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Baltimore Sets Murder Record

January 2nd 2018

Crime scene tape

The city of Baltimore saw a surge of homicides that brought the total to 343 in 2017, thereby setting a new per-capita homicide record of approximately 56 killings per 100,000 people. Baltimore has 615,000 residents after decades of depopulation. Mayor Catherine Pugh told The Associated Press during the last days in December, “Not only is it disheartening, it's painful." 

The causes of the violence appear to be manifold. Experts attribute the murder spike to incidence of illegal firearms, opioid addiction, racism, unequal justice, and economic contraction. Some analysts blame the hands-off approach allegedly take up by local police in poor neighborhoods following the death of Freddie Gray, a black man whose fatal spinal cord injury while in police custody in 2015 triggered protests and the worst riots in decades. All six officers involved in Gray’s death were cleared and returned to the police force.

The murder rate in Baltimore began to rise soon after Gray's death in 2015. That year, Baltimore witnessed over 340 slayings. The rate has increased since then.

Arrests in Baltimore have been declined to the lowest level in many years, while police say they are working in a dangerous environment noted by illegal firearms, narcotics, and gangs.

Because Baltimore has been noted for violent crime, citizens refer to their hometown as “Bodymore" as a tribute to the murder rate.Before 2015, the murder rate in Baltimore had been declining. In 1993, Baltimore’s homicide rate peaked at 353 killings: 49 killings per 100,000 people. Baltimore had over 700,000 inhabitants back then, making the per-capita rate lower than in 2017.

Despite the uptick in killings, Mayor Pugh vowed at a recent candlelight vigil for victims of violence that Baltimore “will become the safest city in America."

Lock-down in Baltimore

In early November, Detective Sean Suiter, a married father of five and an 18-year veteran with the Baltimore Police, was shot point blank in the head while patrolling West Baltimore when he spotted suspicious activity. Suiter later died of his injuries in hospital.

In response, the Baltimore Police Department reacted with "fire and fury," blocking off city streets and setting up checkpoints. Officers in tactical gear went door to door speaking to residents of neighborhoods that had been effectively cordoned off by police. In what critics called an “open-air prison,” residents were prohibited from entering their own neighborhood unless they showed proper identification for a week after Suiter's death. The lockdown was initially attributed to helping police track down Det. Suiter's killer.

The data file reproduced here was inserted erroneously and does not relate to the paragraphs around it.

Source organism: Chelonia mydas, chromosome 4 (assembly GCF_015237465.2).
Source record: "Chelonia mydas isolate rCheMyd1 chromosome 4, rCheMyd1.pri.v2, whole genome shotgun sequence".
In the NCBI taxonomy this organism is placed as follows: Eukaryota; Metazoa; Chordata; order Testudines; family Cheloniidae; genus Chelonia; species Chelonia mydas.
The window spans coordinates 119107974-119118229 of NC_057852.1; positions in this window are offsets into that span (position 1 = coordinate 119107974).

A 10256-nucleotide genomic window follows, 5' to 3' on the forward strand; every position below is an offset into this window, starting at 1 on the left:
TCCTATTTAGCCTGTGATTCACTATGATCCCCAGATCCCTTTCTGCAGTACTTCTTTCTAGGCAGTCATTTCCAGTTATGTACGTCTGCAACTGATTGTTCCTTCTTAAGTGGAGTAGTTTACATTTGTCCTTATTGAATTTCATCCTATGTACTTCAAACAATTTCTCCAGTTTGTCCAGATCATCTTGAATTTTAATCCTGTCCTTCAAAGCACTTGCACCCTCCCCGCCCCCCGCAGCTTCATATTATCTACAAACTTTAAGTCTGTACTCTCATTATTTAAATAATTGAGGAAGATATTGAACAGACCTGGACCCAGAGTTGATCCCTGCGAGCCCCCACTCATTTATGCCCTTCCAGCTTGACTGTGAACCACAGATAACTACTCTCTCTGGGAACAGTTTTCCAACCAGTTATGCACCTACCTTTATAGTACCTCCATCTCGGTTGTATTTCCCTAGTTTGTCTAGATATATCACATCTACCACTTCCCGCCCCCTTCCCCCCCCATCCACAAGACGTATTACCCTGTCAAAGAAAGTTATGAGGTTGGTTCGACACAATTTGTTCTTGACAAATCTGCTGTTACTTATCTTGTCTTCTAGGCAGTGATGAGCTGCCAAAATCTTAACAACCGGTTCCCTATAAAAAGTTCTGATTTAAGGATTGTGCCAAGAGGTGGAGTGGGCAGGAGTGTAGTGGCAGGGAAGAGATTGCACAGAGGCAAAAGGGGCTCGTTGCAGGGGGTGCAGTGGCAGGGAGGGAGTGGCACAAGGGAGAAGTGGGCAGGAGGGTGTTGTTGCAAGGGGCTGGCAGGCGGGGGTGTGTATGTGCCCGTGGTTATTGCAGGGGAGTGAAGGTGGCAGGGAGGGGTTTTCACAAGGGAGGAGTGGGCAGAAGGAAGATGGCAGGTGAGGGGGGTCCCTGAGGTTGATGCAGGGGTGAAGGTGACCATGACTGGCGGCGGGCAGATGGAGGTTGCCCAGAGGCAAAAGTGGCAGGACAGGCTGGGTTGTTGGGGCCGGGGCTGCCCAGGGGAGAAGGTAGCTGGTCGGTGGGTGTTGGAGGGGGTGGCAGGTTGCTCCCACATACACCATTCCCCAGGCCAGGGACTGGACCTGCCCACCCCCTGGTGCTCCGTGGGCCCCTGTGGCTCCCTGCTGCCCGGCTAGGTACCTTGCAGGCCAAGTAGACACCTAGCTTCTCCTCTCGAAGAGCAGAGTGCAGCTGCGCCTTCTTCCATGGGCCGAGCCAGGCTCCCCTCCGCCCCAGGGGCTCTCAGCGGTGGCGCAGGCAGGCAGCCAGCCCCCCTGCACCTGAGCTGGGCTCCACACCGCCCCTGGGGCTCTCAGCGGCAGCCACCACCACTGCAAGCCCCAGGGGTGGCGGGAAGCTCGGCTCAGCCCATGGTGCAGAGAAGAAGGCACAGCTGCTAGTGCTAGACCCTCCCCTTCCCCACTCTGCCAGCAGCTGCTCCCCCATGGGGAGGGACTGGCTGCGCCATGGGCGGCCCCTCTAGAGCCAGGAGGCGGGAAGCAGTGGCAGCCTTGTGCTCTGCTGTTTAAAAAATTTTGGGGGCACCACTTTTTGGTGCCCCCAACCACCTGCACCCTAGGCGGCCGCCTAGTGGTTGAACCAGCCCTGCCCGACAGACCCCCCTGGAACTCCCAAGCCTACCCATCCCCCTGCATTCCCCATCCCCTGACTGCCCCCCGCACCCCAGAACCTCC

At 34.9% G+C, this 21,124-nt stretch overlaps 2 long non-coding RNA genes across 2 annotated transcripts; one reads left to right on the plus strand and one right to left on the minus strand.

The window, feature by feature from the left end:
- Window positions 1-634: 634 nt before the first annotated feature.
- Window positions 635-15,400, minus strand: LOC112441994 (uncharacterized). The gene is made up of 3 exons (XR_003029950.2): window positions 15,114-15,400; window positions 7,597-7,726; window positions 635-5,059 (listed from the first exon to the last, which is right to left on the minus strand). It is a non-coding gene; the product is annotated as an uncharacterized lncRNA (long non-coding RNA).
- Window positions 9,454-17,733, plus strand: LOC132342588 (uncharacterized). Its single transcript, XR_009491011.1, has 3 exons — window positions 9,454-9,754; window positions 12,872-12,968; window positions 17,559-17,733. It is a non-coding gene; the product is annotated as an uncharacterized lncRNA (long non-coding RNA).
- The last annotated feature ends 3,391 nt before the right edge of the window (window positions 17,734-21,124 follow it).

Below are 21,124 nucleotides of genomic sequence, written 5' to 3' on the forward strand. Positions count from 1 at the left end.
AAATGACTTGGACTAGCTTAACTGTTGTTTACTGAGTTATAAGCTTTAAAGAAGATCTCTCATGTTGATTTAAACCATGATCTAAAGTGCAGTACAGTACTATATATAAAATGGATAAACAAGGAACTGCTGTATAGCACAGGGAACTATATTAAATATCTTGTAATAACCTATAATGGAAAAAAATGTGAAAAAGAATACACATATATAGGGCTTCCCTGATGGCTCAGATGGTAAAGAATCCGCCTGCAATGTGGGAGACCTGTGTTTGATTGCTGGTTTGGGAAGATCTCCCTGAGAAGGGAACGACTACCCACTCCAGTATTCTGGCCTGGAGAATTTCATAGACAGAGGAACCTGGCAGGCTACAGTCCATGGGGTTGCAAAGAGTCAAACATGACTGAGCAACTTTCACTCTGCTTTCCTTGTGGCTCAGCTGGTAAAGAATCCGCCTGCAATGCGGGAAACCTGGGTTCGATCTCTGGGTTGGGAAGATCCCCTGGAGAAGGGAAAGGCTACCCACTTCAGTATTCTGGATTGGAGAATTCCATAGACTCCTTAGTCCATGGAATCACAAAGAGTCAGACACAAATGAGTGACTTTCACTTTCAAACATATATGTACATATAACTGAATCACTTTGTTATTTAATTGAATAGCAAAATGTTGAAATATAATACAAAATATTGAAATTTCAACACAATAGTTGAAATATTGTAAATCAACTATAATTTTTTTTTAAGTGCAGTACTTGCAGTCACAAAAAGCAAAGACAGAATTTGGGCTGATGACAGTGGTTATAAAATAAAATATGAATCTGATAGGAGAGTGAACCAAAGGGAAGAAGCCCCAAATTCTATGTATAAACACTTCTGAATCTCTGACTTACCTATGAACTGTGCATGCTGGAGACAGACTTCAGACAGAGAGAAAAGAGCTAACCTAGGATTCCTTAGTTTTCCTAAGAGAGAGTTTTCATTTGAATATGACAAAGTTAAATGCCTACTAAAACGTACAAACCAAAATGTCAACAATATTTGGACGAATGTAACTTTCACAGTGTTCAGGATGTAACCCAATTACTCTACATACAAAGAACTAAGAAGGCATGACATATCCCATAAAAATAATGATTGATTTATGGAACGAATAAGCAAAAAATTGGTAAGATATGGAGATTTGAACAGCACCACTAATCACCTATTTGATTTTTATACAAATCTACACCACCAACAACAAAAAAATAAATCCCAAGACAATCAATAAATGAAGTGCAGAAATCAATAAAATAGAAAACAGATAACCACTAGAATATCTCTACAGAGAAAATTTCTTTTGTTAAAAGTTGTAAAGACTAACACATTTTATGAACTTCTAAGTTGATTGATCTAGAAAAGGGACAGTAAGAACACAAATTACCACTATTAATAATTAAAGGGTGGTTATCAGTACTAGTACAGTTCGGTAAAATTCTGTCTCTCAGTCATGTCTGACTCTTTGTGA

Critics in Baltimore contend that police declared marital law. Some police officers took up positions with semi-automatic rifles. According to Baltimore Brew, local citizens felt harassed by police during the lockdown. "Two women walking down Franklin Street to get to their cars, parked blocks away because of the lockdown, complained that they had been harassed by officers. 'They know I live here. They’ve seen me come and go. But this one had to pat me down. He [the officer] went like this to my jacket, grabbing it,' said Shelly, 25, who asked that her last name not be used. 'They wanted to know where I had been. Why do I have to tell him that? It’s just me in my flip-flops trying to go to my own home.”

The ACLU of Maryland released a statement in November, stating that was troubled "troubled by reports that some persons entering or leaving the area have been subject to pat down searches, and that non-residents have been barred from entering the area.” The group stated, "While the search for a killer is, of course, a high priority for the police, the limits on lawful police behavior do not disappear even when engaged in that pursuit. And at least one federal appellate court has said that a similar police cordon and checkpoint system was unconstitutional."Following the police lockdown and days of rumors ciruclating throughout the community, Baltimore Police Commissioner Kevin Davis confirmed that Detective Suiter was murdered on the day before he was supposed to testify before a federal grand jury about corruption in the Baltimore Police Department. Police contend that he was shot with his own service pistol. He was scheduled to testify “about an incident that occurred several years ago that included officers who were federally indicted back in March, the GTTF squad, and included officers who were at the scene of the particular incident.” Davis referred to the Gun Trace Task Force, whose seven members were indicted in March 2017 on charges of racketeering, robbing citizens, stealing from suspected drug dealers, and committing overtime fraud. Four of the officers have since pleaded guilty.


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